Communication between a thin film electronic circuit and Earth many AU , or even lightyears, away is just glossed over completely.

    Now these seem like serious guys. Probably there are other papers somewhere that DO address these issues.
    I think such papers are probably of more interest to the audience here, for whom the basic idea is already established.

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  28. this is the key to rapid interplanetary travel, i expect most traffic in the colonised solar system will employ a laser highway network and fusion drives will be strictly regulated

    nobody will care that every space colonist has a laser pistol because the authorities will be too busy trying to manage the number of potential kinetic planetbusters flying around

    ships travelling on the laser highway simply arent as much of a threat as a tramp freighter with enough fusion fuel to speed up to a fraction of a percentage of lightspeed lol

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  29. How do they avoid vaporization of the laser sail wafer/spaceship?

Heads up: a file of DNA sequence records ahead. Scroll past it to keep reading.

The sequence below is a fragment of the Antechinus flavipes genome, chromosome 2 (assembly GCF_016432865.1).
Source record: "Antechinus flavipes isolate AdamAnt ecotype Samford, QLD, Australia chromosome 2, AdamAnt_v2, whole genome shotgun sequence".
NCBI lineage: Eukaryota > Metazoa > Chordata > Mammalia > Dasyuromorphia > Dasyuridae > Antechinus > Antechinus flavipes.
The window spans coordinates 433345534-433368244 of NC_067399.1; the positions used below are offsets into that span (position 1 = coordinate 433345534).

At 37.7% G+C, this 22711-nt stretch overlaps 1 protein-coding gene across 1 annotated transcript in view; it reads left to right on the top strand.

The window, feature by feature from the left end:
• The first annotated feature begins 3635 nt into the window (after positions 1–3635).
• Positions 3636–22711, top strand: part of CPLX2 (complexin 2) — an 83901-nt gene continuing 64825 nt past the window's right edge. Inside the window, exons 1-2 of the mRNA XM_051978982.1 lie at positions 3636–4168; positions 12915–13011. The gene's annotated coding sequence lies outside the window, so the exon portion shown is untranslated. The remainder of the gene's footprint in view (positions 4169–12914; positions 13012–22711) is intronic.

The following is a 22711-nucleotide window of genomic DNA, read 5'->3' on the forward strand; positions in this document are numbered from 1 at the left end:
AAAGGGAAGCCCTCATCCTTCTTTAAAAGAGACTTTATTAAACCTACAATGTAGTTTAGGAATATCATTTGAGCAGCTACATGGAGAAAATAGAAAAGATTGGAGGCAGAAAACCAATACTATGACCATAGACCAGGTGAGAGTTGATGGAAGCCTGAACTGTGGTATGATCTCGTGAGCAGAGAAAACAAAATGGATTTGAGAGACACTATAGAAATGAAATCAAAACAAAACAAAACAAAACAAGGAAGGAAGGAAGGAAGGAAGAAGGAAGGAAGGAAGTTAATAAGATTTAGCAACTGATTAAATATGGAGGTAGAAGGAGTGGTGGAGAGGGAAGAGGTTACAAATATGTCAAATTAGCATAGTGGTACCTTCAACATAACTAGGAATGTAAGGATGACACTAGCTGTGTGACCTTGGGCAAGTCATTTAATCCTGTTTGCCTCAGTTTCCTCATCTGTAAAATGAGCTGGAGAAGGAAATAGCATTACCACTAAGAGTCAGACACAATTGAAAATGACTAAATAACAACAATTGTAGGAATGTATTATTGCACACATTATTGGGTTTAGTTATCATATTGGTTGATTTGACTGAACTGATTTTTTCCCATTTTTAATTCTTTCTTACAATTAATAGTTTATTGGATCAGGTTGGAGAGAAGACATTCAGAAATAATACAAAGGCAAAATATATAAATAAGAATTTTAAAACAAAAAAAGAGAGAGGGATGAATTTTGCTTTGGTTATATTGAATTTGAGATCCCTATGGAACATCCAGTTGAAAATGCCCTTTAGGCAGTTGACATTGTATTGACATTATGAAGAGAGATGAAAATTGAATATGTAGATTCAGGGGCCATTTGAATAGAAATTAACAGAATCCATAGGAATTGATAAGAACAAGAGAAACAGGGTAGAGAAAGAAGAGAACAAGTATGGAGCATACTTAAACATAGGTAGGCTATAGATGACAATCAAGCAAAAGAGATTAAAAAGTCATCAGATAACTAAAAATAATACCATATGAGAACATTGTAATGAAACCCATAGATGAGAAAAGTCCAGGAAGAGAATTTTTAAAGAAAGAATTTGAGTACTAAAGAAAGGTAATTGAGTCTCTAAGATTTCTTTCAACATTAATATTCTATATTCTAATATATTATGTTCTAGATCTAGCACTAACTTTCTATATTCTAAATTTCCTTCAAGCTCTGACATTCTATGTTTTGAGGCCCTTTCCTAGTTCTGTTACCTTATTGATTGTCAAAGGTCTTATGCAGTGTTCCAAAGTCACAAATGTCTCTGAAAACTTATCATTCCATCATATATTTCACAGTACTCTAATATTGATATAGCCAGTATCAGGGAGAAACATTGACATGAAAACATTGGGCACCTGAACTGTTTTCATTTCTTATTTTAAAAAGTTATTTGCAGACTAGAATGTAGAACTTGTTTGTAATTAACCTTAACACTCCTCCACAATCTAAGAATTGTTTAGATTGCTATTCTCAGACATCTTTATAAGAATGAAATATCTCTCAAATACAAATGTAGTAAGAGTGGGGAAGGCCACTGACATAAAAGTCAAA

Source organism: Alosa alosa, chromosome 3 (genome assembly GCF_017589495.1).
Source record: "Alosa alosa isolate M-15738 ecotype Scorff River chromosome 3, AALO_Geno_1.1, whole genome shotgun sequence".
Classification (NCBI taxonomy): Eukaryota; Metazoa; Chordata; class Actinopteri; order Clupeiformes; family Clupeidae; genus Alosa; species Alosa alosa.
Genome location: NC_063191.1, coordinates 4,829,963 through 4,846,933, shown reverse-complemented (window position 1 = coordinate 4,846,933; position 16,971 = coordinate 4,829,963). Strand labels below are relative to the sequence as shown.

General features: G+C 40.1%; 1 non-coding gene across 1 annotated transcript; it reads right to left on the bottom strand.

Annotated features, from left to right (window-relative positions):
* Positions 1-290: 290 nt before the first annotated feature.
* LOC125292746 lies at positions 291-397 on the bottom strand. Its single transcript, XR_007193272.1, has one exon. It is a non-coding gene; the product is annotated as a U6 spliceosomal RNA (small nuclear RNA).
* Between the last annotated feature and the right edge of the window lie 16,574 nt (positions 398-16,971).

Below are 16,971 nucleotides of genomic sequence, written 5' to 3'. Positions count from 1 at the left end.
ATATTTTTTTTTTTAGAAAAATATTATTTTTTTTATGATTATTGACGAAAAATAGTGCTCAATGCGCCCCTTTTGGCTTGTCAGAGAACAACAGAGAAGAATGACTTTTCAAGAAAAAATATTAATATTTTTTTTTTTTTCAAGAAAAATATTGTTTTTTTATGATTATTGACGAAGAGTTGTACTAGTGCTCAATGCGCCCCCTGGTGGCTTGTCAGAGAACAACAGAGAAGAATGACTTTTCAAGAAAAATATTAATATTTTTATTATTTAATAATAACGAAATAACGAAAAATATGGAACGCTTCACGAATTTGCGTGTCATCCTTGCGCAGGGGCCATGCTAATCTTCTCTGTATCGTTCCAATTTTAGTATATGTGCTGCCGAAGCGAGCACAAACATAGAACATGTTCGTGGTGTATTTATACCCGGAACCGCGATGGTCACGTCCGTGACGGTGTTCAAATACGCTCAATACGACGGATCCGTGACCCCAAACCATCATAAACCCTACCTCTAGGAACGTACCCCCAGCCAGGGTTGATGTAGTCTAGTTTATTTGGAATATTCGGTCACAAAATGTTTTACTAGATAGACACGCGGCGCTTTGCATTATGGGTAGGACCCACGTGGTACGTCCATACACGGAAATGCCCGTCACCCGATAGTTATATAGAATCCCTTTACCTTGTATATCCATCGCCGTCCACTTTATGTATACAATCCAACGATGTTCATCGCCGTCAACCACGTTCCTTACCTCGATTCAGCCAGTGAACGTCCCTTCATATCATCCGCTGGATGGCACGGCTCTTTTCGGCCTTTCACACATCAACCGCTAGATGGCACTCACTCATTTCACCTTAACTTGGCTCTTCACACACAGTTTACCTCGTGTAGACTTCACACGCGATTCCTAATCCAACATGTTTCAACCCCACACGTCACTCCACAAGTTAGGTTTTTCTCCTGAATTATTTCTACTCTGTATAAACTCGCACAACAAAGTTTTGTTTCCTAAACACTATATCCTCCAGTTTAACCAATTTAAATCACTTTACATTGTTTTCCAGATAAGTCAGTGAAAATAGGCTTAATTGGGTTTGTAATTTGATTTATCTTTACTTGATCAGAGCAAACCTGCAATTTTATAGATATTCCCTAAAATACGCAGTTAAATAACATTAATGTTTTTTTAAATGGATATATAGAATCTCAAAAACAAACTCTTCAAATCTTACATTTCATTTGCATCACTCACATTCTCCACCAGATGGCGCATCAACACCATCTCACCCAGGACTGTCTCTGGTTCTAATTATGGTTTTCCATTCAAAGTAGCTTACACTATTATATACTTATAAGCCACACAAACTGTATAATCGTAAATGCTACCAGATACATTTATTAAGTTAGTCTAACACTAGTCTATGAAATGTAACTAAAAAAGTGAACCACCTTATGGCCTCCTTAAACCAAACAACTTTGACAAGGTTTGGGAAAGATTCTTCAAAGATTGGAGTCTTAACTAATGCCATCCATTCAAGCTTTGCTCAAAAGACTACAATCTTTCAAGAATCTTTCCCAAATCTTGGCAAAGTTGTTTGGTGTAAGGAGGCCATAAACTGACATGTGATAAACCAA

Putting all that power in a small place looks like a problem.

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  30. I think that the key here is fabricating in space sails as big and thin as possible, highly reflective, that can withstand high temperatures. Them laser beams will probably have to start with lower intensity and focus and increase as the object gets further away to never go beyond the intensity limit that the sail can withstand. A bigger sail will be able to collect the beam light further away as it get diffused. Placing several laser arrays along the object acceleration route will allow to push the objects for many times longer period even with lower intensity lasers. With a big sail the object can continue accelerating using light from space.